In the context of LIRNEasia’s work, connectivity is usually understood as electronic connectivity. But as the quote below exemplifies, in most contexts it means everything other than electronic. It is our challenge to merge these two conceptions. It is now normal in road design to include conduits for fiber. We hope that this will be written into the Asian Highway legal documents shortly.
LIRNEasia has publicly tabled the proposal of laying fiber along the Asian Highway for universal access to broadband in CommunicAsia on June 2011. At that time we called it LION or Longest International Open-access Network. Light Reading and Total Telecom were cautiously optimistic. The then boss of ITU, who also attended the event, gave cold shoulder to our initiative. Unsurprisingly the ESCAP took us seriously.
Washington Post refers to Doug Madory as, “The man who can see the Internet.” Unsurprisingly he has been monitoring Nepal’s state of Internet since earthquake struck on April 25. Outages of Nepalese data centers, ISPs and enterprises have been graphically diagnosed in Doug’s report. A recent evaluation of Internet infrastructure in South Asia commissioned by the United Nations Economic and Social Commission for Asia and the Pacific (ESCAP) classified Nepal’s international connectivity as ‘weak’ and its fixed and mobile infrastructure as ‘limited’. While the loss of Internet connectivity pales in comparison to the loss of life, the ability to communicate both domestically and internationally will be crucial in coming days for the coordination of relief efforts already underway.
Six years ago eyebrows were raised when Google announced the rollout of a transpacific undersea cable named “Unity”. Bharti Airtel, Global Transit, KDDI Corp., Pacnet and SingTel were members of Unity consortium. It was activated on April 1, 2010. Google wanted to bypass the cumbersome transcontinental supply chain of broadband, as Capacity Magazine highlights: Google’s mould-breaking intervention was motivated by what, as a customer, it saw as the unnecessary complexity and inflexibility of the traditional consortium model.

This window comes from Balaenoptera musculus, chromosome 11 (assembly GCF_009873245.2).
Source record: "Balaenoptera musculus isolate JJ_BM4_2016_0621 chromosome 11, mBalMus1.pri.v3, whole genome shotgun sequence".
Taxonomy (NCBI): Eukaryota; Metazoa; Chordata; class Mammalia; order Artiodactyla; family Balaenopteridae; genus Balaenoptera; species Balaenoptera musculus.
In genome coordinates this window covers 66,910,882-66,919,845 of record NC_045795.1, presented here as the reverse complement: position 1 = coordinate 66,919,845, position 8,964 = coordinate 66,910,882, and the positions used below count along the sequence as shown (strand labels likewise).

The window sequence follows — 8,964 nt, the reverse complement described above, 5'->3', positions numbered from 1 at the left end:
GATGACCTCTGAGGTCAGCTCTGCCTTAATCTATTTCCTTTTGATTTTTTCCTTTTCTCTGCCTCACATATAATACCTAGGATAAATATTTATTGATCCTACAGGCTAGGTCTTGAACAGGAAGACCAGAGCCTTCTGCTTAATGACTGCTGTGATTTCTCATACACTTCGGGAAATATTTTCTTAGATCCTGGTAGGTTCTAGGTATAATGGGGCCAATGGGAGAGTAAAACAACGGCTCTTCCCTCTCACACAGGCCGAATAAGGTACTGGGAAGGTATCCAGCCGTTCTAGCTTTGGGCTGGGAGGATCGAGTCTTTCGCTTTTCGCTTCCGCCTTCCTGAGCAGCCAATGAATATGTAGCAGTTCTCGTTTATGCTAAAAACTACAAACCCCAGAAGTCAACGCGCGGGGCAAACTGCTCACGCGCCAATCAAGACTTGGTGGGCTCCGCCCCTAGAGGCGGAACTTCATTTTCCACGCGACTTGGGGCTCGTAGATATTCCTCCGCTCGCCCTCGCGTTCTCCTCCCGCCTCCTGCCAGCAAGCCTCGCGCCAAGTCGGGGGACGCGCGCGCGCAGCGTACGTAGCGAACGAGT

It started in Rohan Samarajiva’s room at Islamabad Serena Hotel during April 2010. I explained him the fundamental barrier to affordable broadband across developing Asia. I also showed him the way to solve the problem – laying fiber along Asian Highway to build a transcontinental open access terrestrial network. Rohan was on board. He would later briefed ESCAP, the UN outfit that fosters Asian Highway.
I have been studying how to make Internet affordable and resilient across the developing Asia. Excessive reliance on submarine cable is the bottleneck. My study shows how to overcome it by deploying fiber across the continent, exploiting the transcontinental highways. But the control-freak governments, attending WCIT 2012 conference at Dubai, have deepened the crises of Internet. James Cowie of Renesys Corporation has categorized the countries being vulnerable to different levels of Internet shutdown risk (Click on the map).
Senior Policy Fellow Abu Saeed Khan has been extensively quoted in an analytical piece on backhaul concerns in Asia, published in Capacity magazine. Coincidentally, this is directly connected to the post a short while back on the data tsunami. One man, however, has come up with an ambitious concept that could potentially dwarf any existing terrestrial projects and radically reduce Asia’s reliance on subsea cables. Abu Saeed Khan is senior policy fellow at the Asia-Pacific ICT policy and regulatory think tank LIRNEasia, and his clear vision is to utilise the extensive Asian Highway Network project by deploying an open access terrestrial optical mesh backbone alongside it. The Asian highway project brings together 32 countries in Asia and Europe and is assisted by the UN Economic and Social Commission for Asia and the Pacific (ESCAP) which aims to create a highway system from Japan all the way to Turkey.